BookRags Literature Study Guide Jabberwocky by Lewis Carroll

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BookRags Literature Study Guide
Jabberwocky by Lewis Carroll
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"Jabberwocky" is probably Carroll's most well-known poem. It is the first of many nonsense poems set into the text of the beloved English novel Through the Looking-Glass, published in 1872, six years after the more commonly known Alice's Adventures in Wonderland. Because the poem employs conventional structures of grammar and many familiar words, however, it is not "pure nonsense." In fact, while both books were composed for the ten-year-old Alice Liddell, it is generally accepted that Carroll's studies in logic firmly ground the thought beneath the imaginative works, so that adults find as much to appreciate in the novels and poetry as children. The importance of "Jabberwocky" as a central focus of meaning for the novel is indicated by Carroll's intention that the drawing of the Jabberwock should appear as the title-page illustration for Through the Looking-Glass.
In the novel, Alice goes through a mirror into a room and world where things are peculiarly backward. She finds a book in a language she doesn't know, and when she holds the book up to a mirror, or looking-glass, she is able to read "Jabberwocky," a mock-heroic ballad in which the identical first and last four lines enclose five stanzas charting the progress of the hero: warning, setting off, meditation and preparation, conquest, and triumphant return. The four lines that open and close the poem were published originally in 1855 as Stanza of Anglo-Saxon Poetry. It is this stanza that Humpty Dumpty, whom Alice meets shortly after reading the poem, takes pains to explicate. While the meaning of the poem is obscured by its nonsense elements, and general interpretations widely vary, Humpty Dumpty's explication is certainly much less helpful in discovering meaning in "Jabberwocky" than Alice's initial response:
"Somehow it fills my head with ideas--only I don't exactly know what they are! However, somebody killed something: that's clear, at any rate--"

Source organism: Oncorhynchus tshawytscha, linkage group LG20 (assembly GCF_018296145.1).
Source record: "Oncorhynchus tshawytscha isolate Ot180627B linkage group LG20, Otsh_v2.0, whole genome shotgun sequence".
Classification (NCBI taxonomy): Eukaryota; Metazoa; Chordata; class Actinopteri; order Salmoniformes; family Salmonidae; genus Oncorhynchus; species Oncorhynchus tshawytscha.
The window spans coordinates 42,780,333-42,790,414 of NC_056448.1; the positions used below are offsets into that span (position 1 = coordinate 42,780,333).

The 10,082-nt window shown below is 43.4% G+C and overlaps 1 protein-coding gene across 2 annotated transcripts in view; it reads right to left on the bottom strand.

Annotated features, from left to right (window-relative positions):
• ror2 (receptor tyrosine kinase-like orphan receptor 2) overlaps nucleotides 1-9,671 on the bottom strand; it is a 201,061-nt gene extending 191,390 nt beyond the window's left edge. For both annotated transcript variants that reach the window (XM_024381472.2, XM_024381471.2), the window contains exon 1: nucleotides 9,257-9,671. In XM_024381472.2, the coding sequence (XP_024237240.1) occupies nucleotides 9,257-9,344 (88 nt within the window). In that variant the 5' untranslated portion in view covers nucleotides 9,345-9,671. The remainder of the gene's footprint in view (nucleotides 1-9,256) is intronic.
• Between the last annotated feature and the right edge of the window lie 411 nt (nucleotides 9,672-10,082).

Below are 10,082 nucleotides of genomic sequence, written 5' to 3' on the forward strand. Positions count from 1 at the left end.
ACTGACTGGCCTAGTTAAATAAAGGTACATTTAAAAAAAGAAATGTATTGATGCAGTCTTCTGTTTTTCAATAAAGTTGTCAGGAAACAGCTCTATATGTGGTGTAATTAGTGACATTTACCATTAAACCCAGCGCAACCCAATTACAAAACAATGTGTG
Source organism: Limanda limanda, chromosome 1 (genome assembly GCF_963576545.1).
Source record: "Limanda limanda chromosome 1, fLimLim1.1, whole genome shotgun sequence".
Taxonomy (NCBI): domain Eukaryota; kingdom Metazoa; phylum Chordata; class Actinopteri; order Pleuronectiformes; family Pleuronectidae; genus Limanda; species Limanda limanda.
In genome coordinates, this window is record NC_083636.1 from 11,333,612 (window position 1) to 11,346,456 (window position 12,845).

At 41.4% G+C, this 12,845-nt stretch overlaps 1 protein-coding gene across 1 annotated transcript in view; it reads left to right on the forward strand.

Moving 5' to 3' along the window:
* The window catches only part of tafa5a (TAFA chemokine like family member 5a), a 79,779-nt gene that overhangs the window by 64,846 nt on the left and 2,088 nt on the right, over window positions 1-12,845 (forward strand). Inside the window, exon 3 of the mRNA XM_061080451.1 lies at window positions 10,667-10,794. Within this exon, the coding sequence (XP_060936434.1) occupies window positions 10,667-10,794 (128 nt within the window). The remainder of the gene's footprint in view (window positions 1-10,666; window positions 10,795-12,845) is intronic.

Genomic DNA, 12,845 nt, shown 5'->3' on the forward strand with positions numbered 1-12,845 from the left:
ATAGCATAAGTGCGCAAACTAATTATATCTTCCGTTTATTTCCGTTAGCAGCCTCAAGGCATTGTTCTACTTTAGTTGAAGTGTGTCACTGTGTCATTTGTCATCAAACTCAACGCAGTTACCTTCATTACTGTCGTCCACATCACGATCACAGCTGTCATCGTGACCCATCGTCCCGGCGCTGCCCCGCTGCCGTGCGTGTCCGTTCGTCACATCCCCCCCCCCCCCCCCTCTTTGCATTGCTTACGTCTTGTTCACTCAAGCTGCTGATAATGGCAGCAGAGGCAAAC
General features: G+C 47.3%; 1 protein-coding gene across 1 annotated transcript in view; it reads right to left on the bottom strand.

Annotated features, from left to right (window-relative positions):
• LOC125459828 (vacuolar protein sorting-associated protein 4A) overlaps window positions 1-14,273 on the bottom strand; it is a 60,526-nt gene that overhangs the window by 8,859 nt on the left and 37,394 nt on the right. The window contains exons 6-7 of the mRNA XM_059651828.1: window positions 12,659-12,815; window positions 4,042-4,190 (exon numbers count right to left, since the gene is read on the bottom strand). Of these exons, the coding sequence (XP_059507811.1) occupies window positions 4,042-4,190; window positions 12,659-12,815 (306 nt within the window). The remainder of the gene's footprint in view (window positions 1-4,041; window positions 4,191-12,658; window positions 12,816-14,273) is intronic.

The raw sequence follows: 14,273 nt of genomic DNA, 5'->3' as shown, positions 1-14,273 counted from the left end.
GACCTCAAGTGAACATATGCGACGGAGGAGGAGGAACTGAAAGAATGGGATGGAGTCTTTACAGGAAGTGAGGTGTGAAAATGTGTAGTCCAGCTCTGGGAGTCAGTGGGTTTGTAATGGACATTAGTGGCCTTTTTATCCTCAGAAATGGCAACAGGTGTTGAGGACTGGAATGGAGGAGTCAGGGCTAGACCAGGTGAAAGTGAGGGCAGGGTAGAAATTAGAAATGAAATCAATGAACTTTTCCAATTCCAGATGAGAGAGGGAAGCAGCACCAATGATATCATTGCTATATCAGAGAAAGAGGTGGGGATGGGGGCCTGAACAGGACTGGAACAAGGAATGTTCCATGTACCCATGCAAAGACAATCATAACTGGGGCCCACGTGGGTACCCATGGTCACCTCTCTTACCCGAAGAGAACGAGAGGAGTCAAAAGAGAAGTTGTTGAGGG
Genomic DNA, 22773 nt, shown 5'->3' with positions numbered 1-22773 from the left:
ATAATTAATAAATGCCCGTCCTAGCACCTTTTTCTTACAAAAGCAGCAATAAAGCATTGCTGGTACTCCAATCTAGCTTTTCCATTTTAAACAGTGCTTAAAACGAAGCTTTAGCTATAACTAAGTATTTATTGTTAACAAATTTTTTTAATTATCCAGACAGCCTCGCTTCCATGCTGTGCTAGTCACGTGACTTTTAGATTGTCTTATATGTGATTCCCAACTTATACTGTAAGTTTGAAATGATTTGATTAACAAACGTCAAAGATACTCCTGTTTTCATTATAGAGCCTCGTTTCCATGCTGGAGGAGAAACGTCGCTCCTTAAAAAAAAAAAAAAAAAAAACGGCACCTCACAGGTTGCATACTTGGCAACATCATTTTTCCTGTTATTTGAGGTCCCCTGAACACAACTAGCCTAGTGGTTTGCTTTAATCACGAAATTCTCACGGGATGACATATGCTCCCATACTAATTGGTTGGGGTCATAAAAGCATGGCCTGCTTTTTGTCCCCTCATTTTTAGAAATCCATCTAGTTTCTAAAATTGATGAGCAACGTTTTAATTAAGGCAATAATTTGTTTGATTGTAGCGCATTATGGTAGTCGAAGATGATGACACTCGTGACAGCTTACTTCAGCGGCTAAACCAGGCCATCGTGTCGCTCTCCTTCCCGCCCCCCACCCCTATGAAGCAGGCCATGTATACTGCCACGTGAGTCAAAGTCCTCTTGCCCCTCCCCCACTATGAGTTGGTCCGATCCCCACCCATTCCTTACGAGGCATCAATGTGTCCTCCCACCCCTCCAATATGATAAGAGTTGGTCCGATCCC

Author Biography
Lewis Carroll was born Charles Lutwidge Dodgson on January 27, 1832, in Daresbury, Cheshire; he was the eldest son of a clergyman in the Church of England. At a young age, Dodgson began writing humorous poetry and demonstrated an aptitude for mathematics. After completing his education at home and at schools in Richmond and Rugby, he began studies at Oxford at the age of 18. Two and a half years later Dodgson was made a fellow of Christ Church, Oxford, and assumed a position as lecturer in mathematics. In 1856 he began writing humorous pieces for journals under the pen name Lewis Carroll, which was based on Latin translations of his first and second names. 1856 was also the year Dodgson met Alice Liddell, the daughter of the dean of Christ Church, who later served as the model for the protagonist of Alice's Adventures in Wonderland and the other "Alice" books. Four years later Dodgson's first mathematical treatise was published. He remained at Oxford for the rest of his life, lecturing until 1881 and writing a variety of scholarly works on mathematics and logic as well as his poetry, fiction, and essays. He died in Guildford, Surrey, England on January 14, 1898.
Poem Text
'Twas brillig, and the slithy toves

Did gyre and gimble in the wabe:

All mimsy were the borogoves,

And the mome raths outgrabe.
"Beware the Jabberwock, my son!

The jaws that bite, the claws that catch!

Beware the Jubjub bird, and shun

The frumious Bandersnatch!"
He took his vorpal sword in hand:

Long time the manxome foe he sought--

So rested he by the Tumtum tree,

And stood awhile in thought.
And, as in uffish thought he stood,

The Jabberwock, with eyes of flame,

Came whiffling through the tulgey wood,

And burbled as it came!
One, two! One, two! And through and through

The vorpal blade went snicker-snack!